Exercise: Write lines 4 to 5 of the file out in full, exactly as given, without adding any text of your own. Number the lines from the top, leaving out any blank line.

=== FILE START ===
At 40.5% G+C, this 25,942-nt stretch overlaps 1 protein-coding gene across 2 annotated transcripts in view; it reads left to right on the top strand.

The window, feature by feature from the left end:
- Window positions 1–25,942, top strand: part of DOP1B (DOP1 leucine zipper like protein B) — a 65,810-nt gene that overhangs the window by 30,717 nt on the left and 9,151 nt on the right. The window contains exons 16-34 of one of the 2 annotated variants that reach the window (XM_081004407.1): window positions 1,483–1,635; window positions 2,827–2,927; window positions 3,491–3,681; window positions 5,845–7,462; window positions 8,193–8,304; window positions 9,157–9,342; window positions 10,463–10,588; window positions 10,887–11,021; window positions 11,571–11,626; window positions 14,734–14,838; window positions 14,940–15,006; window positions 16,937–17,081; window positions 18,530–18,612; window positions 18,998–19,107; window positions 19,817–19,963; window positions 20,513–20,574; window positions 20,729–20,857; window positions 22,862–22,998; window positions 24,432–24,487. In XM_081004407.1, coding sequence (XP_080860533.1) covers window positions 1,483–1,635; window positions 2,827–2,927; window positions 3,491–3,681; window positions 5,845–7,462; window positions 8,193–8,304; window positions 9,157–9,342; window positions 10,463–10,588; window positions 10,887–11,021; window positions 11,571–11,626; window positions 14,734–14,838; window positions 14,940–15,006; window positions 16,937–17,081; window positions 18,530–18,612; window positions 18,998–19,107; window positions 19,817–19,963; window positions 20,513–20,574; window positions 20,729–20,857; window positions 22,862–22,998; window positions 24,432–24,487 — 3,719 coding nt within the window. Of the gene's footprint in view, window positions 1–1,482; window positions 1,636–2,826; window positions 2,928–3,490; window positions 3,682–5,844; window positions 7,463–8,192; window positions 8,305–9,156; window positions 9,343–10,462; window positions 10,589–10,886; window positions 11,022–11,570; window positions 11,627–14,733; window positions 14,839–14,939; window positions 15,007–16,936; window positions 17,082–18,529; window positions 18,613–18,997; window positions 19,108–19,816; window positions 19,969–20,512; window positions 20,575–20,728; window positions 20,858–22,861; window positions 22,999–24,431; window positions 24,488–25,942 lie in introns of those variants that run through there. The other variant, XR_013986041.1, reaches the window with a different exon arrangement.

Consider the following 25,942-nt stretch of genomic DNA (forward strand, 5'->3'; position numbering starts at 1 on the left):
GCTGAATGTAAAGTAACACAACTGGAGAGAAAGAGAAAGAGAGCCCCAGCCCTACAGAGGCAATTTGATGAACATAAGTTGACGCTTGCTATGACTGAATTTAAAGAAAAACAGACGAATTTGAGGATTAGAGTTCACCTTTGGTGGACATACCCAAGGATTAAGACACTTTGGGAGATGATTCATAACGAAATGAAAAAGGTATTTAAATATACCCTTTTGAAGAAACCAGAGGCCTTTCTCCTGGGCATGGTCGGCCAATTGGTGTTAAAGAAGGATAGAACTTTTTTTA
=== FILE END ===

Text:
Consider the following 25,942-nt stretch of genomic DNA (forward strand, 5'->3'; position numbering starts at 1 on the left):
GCTGAATGTAAAGTAACACAACTGGAGAGAAAGAGAAAGAGAGCCCCAGCCCTACAGAGGCAATTTGATGAACATAAGTTGACGCTTGCTATGACTGAATTTAAAGAAAAACAGACGAATTTGAGGATTAGAGTTCACCTTTGGTGGACATACCCAAGGATTAAGACACTTTGGGAGATGATTCATAACGAAATGAAAAAGGTATTTAAATATACCCTTTTGAAGAAACCAGAGGCCTTTCTCCTGGGCATGGTCGGCCAATTGGTGTTAAAGAAGGATAGAACTTTTTTTA